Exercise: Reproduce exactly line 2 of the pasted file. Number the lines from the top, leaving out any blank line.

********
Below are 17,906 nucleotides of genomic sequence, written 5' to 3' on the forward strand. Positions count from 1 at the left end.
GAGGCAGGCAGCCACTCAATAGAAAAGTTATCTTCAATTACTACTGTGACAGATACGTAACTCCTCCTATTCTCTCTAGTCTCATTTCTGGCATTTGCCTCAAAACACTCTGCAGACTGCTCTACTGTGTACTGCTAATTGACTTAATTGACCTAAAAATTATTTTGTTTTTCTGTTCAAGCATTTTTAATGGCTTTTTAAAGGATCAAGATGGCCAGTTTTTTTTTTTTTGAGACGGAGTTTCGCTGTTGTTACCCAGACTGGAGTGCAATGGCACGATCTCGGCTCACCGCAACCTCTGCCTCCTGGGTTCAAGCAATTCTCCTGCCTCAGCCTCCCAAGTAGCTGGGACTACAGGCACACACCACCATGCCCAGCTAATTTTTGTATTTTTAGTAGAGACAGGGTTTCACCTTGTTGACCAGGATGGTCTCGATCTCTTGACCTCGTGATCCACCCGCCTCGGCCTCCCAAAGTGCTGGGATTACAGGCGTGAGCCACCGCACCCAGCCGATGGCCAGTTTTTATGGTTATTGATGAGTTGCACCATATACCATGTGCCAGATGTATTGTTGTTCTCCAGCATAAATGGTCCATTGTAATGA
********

GAGGCAGGCAGCCACTCAATAGAAAAGTTATCTTCAATTACTACTGTGACAGATACGTAACTCCTCCTATTCTCTCTAGTCTCATTTCTGGCATTTGCCTCAAAACACTCTGCAGACTGCTCTACTGTGTACTGCTAATTGACTTAATTGACCTAAAAATTATTTTGTTTTTCTGTTCAAGCATTTTTAATGGCTTTTTAAAGGATCAAGATGGCCAGTTTTTTTTTTTTTGAGACGGAGTTTCGCTGTTGTTACCCAGACTGGAGTGCAATGGCACGATCTCGGCTCACCGCAACCTCTGCCTCCTGGGTTCAAGCAATTCTCCTGCCTCAGCCTCCCAAGTAGCTGGGACTACAGGCACACACCACCATGCCCAGCTAATTTTTGTATTTTTAGTAGAGACAGGGTTTCACCTTGTTGACCAGGATGGTCTCGATCTCTTGACCTCGTGATCCACCCGCCTCGGCCTCCCAAAGTGCTGGGATTACAGGCGTGAGCCACCGCACCCAGCCGATGGCCAGTTTTTATGGTTATTGATGAGTTGCACCATATACCATGTGCCAGATGTATTGTTGTTCTCCAGCATAAATGGTCCATTGTAATGA